Every offseason, NFL officials make an instructional video that highlights new rules and gives players a warning about which existing ones will be called more tightly in the upcoming season. This year, officials say they’re going to key in on defensive holding and illegal contact, ensuring they’re called correctly.According to reporting by ESPN’s Jeffri Chadiha, officials became concerned that those particular penalties were not being called as often as they were a decade ago. (Conspiracy theorists, on the other hand, blamed the Seattle Seahawks’ dominant defensive performance against Peyton Manning’s record-setting Denver Broncos offense in the Super Bowl.) With an assist from the data of Pro-Football-Reference.com, we wondered if the official rationale holds up: Have illegal contact and defensive holding really been called less (on a per-pass basis) in recent seasons?In the case of illegal contact, yes. In 2004, Indianapolis Colts general manager Bill Polian spent the offseason lobbying the NFL Competition Committee to more strictly enforce the illegal contact rule in the wake of his team’s 24-14 playoff defeat against the New England Patriots (a game in which Manning — then playing for Indianapolis — tossed four interceptions).As the chart below shows, referees began calling the penalty much more often the very next season, a 15-year high point. Since then, the penalty’s frequency has steadily receded.However, the pattern is less obvious with defensive holding, which also peaked around the middle of the decade but reversed its decline by 2010, and was near its 15-year high just last season. It doesn’t seem to be a penalty in need of greater emphasis.Then again, concerns about the wisdom of placing more restrictions on defenders in an already pass-happy league may be largely academic. At least in terms of illegal contact and defensive holding, there doesn’t seem to be any relationship between the frequency of either penalty being called and the NFL’s overall level of passing efficiency (as measured by Adjusted Net Yards Per Attempt).The last time the NFL cracked down on holding and contact by defenders, it didn’t make any noticeable dent in the rising trend of passing efficiency. Pass offenses have steadily become more and more efficient over the last decade and a half — but that’s part of a longterm trend of increased passing efficacy, not because of the rule changes inspired by Polian a decade ago. The same will likely be true for the changes made this offseason as well. read more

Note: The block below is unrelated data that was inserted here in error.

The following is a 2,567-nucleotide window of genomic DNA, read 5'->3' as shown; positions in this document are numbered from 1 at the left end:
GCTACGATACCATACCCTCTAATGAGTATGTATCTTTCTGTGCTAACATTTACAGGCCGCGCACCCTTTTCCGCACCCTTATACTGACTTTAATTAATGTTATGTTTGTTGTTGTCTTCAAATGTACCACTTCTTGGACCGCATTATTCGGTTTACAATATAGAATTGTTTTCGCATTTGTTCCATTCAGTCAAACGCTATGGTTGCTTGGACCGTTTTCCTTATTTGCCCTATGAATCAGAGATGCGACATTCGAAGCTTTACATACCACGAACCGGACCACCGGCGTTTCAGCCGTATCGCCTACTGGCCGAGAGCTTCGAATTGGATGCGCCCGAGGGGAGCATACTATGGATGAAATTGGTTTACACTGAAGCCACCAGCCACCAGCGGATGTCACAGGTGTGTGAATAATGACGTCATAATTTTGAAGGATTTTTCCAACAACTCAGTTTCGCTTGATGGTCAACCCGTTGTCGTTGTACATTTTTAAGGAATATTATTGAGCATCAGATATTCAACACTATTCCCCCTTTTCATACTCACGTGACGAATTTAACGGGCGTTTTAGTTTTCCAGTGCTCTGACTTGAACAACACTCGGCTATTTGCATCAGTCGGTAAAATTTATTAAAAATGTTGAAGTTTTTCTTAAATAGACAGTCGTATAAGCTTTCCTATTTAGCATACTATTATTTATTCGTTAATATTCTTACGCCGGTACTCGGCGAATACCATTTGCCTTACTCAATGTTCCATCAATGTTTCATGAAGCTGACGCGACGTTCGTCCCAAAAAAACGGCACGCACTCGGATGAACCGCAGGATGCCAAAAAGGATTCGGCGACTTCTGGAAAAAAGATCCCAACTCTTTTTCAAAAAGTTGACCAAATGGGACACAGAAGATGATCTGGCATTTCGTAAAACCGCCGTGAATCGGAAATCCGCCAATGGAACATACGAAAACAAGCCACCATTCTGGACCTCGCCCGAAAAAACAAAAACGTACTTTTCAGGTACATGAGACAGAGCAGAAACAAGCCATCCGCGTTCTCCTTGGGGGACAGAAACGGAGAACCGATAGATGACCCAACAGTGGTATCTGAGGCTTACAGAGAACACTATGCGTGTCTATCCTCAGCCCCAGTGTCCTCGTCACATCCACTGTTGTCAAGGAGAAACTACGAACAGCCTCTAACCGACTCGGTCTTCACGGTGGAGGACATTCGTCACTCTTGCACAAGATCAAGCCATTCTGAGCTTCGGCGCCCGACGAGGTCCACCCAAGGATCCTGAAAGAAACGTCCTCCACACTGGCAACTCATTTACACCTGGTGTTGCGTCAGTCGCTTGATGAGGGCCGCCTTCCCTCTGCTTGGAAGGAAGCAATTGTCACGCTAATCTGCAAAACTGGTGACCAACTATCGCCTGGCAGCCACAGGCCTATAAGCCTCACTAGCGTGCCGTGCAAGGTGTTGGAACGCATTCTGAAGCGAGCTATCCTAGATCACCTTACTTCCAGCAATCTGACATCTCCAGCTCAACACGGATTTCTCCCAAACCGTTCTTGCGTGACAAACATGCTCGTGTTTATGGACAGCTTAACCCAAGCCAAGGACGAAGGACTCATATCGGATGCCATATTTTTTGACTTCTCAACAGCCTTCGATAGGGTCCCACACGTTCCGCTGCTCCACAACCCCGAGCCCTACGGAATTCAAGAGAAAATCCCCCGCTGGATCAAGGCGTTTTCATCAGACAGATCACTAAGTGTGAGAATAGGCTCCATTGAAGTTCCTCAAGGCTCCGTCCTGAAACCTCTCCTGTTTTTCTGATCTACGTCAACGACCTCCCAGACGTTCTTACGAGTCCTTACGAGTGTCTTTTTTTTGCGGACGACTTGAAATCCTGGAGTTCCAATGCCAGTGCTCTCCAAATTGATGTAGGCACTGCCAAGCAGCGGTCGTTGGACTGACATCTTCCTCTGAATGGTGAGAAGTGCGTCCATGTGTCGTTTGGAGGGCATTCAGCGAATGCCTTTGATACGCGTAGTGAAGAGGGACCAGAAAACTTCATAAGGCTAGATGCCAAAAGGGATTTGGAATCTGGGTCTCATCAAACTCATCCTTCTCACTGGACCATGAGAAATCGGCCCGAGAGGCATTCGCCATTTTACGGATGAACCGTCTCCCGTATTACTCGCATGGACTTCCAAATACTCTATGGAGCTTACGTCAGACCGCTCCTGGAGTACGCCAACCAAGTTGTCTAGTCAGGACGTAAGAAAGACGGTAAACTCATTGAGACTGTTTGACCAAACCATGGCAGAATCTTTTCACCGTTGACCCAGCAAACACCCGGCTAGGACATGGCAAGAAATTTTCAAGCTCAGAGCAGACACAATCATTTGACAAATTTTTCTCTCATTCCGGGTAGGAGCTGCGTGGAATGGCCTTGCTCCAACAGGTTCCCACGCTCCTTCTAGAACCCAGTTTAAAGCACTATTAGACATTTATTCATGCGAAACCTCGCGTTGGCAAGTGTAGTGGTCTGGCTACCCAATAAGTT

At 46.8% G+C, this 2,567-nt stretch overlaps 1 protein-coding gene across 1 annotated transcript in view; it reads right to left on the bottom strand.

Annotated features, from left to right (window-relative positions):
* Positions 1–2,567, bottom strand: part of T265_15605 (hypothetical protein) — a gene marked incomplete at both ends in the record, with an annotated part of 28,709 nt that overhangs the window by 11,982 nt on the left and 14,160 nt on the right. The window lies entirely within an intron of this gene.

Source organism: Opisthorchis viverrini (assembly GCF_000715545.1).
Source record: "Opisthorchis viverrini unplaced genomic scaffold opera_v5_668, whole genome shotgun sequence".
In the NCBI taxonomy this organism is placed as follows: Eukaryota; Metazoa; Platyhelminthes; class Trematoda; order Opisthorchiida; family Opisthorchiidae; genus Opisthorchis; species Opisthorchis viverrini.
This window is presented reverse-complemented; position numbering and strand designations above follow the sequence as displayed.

Commentary Decision to elect game captains unfair to Buckeyes proven leaders